Let’s dig into the deep, the dire & the delicious

Do YOU think like Harvey Weinstein (Hollywood harasser du jour)?

First of all, #metoo.

(Warning: this could be upsetting; it’s full of frank language on the subject of harassment and assault of women).

News of the moment: over 25 women have stepped forward about the sexual harassment, intimidation, and assault they experienced over the years at the hands of Hollywood mogul, Harvey Weinstein.  I share in the collective (rightful) outrage at this breaking story (that is also as old as the hills), and the doubt about how to change it.

But, I have to tell you, I had a shocking thought the other day, related to all this madness.

I want to share that thought with you (warning, it’s not pretty) and what I can see as the mindsets that normalize and perpetuate actions like Harvey Weinstein’s — an unsavory but common set of mindsets that live in so, so, so many of us.

Let’s start with my not-pretty thoughts.

I was recently listening to an NPR (National Public Radio) story about rampant sexual assault on women heroin addicts living on the streets.  ​​​A woman spoke about the vicious cycle she finds herself in: an addict after being prescribed opioids after surgery at age 13, needing a “running partner” to score drugs so she is less likely to get beat up or raped, how a “running partner” can often be the one who does the assaulting, how it’s hard to defend yourself when you are high and defenseless, and how “normal” it has become for her and many of her friends.

So “normal” that between 5-6 friends they could count up 20-25 instances between them.

Along with shock, horror, and concern for these women, this thought snaked out of my mind: “What did they expect, on the streets and scoring drugs?”

Then I turned the shock, horror, and concern on MYSELF.

What offal had just passed through my mind?  A mindset akin to, “She deserved it.  She was asking for it.  She was responsible.  If she had behaved more ‘properly,’ she could have prevented it.”

This is the most insidious line of thinking, the one that perpetuates and normalizes “rape culture.”

OF COURSE I don’t believe that women who are high, drunk, wearing short skirts, in a dangerous part of town, or auditioning for a role in a Miramax film DESERVE or ASK or ARE RESPONSIBLE for sexual harassment or rape.


But there I was, listening to that brave woman, a similar assumption oozing out of my mind.

If it’s lurking in MY mind — despite my entire education, life, and livelihood that is devoted to the empowerment of women’s and girls’ minds, bodies, and souls — then it’s probably still lurking EVERYWHERE.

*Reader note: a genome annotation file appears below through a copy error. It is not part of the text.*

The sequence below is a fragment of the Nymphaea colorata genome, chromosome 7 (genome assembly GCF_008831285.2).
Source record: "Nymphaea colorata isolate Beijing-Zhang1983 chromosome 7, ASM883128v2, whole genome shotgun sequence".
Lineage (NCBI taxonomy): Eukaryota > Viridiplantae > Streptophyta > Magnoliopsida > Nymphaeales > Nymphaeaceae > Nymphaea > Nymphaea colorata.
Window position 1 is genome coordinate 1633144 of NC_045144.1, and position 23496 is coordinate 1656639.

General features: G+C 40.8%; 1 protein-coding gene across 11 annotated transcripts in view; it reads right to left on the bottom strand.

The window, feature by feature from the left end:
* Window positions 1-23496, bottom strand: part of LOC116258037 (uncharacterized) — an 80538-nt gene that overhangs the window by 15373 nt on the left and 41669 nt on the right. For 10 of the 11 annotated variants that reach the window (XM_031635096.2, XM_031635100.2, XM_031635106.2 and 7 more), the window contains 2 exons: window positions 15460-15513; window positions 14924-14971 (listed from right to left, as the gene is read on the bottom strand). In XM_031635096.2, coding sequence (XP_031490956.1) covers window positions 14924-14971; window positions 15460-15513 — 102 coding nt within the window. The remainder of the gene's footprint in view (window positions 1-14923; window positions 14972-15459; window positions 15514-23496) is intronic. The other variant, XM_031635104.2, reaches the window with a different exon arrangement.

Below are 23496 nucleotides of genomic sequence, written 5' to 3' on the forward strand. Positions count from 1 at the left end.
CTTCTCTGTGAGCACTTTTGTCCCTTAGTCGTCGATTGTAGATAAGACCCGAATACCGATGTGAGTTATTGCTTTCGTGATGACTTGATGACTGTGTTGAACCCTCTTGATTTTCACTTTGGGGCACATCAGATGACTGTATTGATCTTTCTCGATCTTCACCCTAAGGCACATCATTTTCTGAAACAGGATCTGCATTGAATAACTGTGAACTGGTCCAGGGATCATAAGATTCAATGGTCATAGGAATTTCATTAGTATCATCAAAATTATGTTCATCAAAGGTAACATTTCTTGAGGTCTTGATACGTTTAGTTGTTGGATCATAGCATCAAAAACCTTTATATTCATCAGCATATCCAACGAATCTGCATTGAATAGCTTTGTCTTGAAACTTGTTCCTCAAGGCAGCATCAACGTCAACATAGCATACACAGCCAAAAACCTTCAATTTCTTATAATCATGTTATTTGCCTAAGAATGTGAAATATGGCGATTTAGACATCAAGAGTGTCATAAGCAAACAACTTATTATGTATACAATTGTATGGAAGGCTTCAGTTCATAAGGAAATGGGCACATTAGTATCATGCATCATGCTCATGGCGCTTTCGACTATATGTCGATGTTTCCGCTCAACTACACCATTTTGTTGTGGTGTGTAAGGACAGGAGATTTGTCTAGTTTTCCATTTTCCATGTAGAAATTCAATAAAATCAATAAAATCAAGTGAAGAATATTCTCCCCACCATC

In 2015, Brock Turner, an athlete with a “promising” future at Stanford, sexually assaulted a young woman at a fraternity party.  Some students passing by on bikes noticed him on top of the motionless woman and chased him off.

That young woman was unconscious and defenseless because she drank too much, so much that she wasn’t able to care for her own body.

But the question IS NOT, “Why did she wear revealing clothing?   Why did she go to that party?  Why did she drink too much?  Didn’t she know she was asking for it?”

The question IS, which Vice President Joe Biden posed in his personal, public letter in 2016 to the young woman, “Why did he [Brock Turner] think he had license to rape?”

Why did Brock Turner — a potential role model, leader, and even father — when seeing a young woman at a party who was too drunk to stand up, choose to try to score with her?  Why wasn’t his natural instinct to care for her, find a safe place for her, call 911, or find her friends to help — instead of forcibly attempting to get laid?

This is the crux of the matter, my friend.  The dark, underbelly mindset that lurks perhaps in all of us.

As a culture, we (perhaps unconsciously) assume that men’s sexual desire is more important than a woman’s safety and well-being.  (I mean “women,” as well as anyone less physically strong, or less financially or politically powerful than that man).

As a culture, we (perhaps unconsciously) assume a man can’t possibly — or shouldn’t have to — control his sexual desire, so that if he rapes or harasses someone, it was HER fault for inciting him, not HIS fault for willfully violating her.

As a culture, we (perhaps unconsciously) assume that it is simply in the NATURE of those who hold the physical, financial, or political power to inevitably overpower the less powerful.  That’s just how power works, we learn.  In Hollywood, in frat parties, and on the streets.

We assume “power” means POWER OVER another.  We equate power with the ability to dominate, manipulate, exploit, and have our way with another.  We tell the men of the world that their power is linked with their sexual gratification and domination.

As the women and girls of the world, we learn that we are born temptresses, that our siren song of sexuality will cause our own ruin and the ruin of the world unless we cover up and shut up.